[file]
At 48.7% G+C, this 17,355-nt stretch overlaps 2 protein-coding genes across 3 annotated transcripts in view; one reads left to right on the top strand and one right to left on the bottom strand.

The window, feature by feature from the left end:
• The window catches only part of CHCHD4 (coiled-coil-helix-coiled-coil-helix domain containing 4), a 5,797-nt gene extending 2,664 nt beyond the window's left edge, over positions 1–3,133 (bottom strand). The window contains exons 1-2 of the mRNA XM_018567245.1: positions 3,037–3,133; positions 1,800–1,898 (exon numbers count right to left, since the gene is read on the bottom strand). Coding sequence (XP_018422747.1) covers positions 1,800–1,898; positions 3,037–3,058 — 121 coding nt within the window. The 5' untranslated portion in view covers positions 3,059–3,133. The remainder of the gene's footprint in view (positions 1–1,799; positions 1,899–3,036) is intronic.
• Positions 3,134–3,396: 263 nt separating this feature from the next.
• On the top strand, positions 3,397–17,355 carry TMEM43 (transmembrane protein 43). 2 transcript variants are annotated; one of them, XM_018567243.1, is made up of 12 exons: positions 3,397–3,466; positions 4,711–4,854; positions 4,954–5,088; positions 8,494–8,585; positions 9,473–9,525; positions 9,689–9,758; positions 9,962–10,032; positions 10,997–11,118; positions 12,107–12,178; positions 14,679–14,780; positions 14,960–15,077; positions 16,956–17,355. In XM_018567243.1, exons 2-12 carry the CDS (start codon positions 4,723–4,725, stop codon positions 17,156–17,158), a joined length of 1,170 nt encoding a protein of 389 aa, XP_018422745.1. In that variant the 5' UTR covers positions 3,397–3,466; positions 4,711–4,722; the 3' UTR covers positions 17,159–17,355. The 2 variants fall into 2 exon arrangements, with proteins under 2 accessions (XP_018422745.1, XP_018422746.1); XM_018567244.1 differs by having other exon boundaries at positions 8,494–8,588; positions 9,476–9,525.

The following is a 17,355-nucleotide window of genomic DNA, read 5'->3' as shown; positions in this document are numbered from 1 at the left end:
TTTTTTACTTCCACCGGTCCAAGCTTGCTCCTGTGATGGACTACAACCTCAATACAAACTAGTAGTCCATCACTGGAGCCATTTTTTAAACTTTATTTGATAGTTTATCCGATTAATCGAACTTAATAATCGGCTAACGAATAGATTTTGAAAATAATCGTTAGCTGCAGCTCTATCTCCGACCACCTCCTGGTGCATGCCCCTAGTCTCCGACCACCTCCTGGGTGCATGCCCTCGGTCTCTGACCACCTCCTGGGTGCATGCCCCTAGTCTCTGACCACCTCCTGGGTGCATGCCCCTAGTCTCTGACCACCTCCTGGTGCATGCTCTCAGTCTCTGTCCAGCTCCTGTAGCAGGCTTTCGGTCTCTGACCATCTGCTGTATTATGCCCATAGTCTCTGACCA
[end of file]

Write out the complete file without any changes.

At 48.7% G+C, this 17,355-nt stretch overlaps 2 protein-coding genes across 3 annotated transcripts in view; one reads left to right on the top strand and one right to left on the bottom strand.

The window, feature by feature from the left end:
• The window catches only part of CHCHD4 (coiled-coil-helix-coiled-coil-helix domain containing 4), a 5,797-nt gene extending 2,664 nt beyond the window's left edge, over positions 1–3,133 (bottom strand). The window contains exons 1-2 of the mRNA XM_018567245.1: positions 3,037–3,133; positions 1,800–1,898 (exon numbers count right to left, since the gene is read on the bottom strand). Coding sequence (XP_018422747.1) covers positions 1,800–1,898; positions 3,037–3,058 — 121 coding nt within the window. The 5' untranslated portion in view covers positions 3,059–3,133. The remainder of the gene's footprint in view (positions 1–1,799; positions 1,899–3,036) is intronic.
• Positions 3,134–3,396: 263 nt separating this feature from the next.
• On the top strand, positions 3,397–17,355 carry TMEM43 (transmembrane protein 43). 2 transcript variants are annotated; one of them, XM_018567243.1, is made up of 12 exons: positions 3,397–3,466; positions 4,711–4,854; positions 4,954–5,088; positions 8,494–8,585; positions 9,473–9,525; positions 9,689–9,758; positions 9,962–10,032; positions 10,997–11,118; positions 12,107–12,178; positions 14,679–14,780; positions 14,960–15,077; positions 16,956–17,355. In XM_018567243.1, exons 2-12 carry the CDS (start codon positions 4,723–4,725, stop codon positions 17,156–17,158), a joined length of 1,170 nt encoding a protein of 389 aa, XP_018422745.1. In that variant the 5' UTR covers positions 3,397–3,466; positions 4,711–4,722; the 3' UTR covers positions 17,159–17,355. The 2 variants fall into 2 exon arrangements, with proteins under 2 accessions (XP_018422745.1, XP_018422746.1); XM_018567244.1 differs by having other exon boundaries at positions 8,494–8,588; positions 9,476–9,525.

The following is a 17,355-nucleotide window of genomic DNA, read 5'->3' as shown; positions in this document are numbered from 1 at the left end:
TTTTTTACTTCCACCGGTCCAAGCTTGCTCCTGTGATGGACTACAACCTCAATACAAACTAGTAGTCCATCACTGGAGCCATTTTTTAAACTTTATTTGATAGTTTATCCGATTAATCGAACTTAATAATCGGCTAACGAATAGATTTTGAAAATAATCGTTAGCTGCAGCTCTATCTCCGACCACCTCCTGGTGCATGCCCCTAGTCTCCGACCACCTCCTGGGTGCATGCCCTCGGTCTCTGACCACCTCCTGGGTGCATGCCCCTAGTCTCTGACCACCTCCTGGGTGCATGCCCCTAGTCTCTGACCACCTCCTGGTGCATGCTCTCAGTCTCTGTCCAGCTCCTGTAGCAGGCTTTCGGTCTCTGACCATCTGCTGTATTATGCCCATAGTCTCTGACCA